Colorado has a double standard for its major and minor political parties. In fundraising, for instance, donors to major-party candidates can contribute up to the cap for both the primary and general elections, while donors to minor parties can max out just once.
But the bigger issue involves how many signatures a minor-party candidate needs to get on the ballot.
To run for the Colorado Legislature, for instance, a major-party candidate needs 1,000 signatures, or 30 percent of the number of votes cast in the last primary (whichever is lower), while a minor-party candidate needs about half that -- which could mean crowded Republican primary rosters for legislative seats.
The double standard is far more stark what it comes to the higher offices. A major-party candidate for governor, for example, needs to collect 1,500 signatures from registered Republicans in each of the seven congressional districts ― while a minor-party candidate has to collect only 1,000 signatures from registered voters across the state in order to qualify for the ballot. "Their pool of people is a lot bigger," notes Rich Coolidge, spokesman for the Colorado Secretary of State.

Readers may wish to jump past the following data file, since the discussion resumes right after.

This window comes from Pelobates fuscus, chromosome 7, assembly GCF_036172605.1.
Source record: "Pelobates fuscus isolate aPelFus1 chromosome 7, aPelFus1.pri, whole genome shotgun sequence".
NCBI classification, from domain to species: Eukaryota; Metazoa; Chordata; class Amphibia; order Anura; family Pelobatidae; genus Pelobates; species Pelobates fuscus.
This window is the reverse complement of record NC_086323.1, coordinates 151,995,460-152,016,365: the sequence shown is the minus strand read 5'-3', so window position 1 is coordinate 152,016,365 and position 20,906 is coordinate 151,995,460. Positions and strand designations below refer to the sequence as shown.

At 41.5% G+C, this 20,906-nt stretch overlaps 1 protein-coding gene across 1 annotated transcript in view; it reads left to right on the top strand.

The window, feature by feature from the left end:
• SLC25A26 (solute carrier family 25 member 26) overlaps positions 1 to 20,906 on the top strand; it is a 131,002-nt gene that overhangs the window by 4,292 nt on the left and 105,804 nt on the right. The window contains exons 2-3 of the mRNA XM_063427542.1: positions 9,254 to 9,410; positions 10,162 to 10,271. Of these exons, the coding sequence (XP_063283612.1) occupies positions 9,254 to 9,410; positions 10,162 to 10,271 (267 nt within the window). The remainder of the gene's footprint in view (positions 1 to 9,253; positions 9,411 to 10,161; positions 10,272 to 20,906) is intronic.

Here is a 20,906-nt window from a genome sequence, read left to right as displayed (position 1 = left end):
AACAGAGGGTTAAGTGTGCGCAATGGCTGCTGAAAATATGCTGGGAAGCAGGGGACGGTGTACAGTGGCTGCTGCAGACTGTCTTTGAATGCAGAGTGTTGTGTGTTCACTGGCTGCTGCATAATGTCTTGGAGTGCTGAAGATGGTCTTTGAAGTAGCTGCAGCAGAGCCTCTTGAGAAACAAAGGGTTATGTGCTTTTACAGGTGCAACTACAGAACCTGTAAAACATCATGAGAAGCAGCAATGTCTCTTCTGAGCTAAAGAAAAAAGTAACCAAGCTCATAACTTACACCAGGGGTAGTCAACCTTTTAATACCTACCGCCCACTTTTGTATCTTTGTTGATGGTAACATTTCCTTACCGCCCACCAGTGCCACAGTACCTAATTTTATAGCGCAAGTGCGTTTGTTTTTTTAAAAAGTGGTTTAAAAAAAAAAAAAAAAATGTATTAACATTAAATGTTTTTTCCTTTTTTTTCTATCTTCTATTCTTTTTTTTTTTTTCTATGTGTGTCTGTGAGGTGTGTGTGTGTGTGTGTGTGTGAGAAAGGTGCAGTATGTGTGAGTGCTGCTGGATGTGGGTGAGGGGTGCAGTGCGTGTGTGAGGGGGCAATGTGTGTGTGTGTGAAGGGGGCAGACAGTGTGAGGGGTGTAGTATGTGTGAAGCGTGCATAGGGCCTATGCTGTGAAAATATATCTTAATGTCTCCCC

That means four years from now, a whole bunch of Dan Maeses might decide to jump into the political pool, making the Republican Party primary even more chaotic than it was this year.
And then there's this: Even if the Republican Party manages to keep its major-party status in Colorado, it will almost inevitably have company besides the Democratic Party. The American Constitution Party is headed for major-party status, too.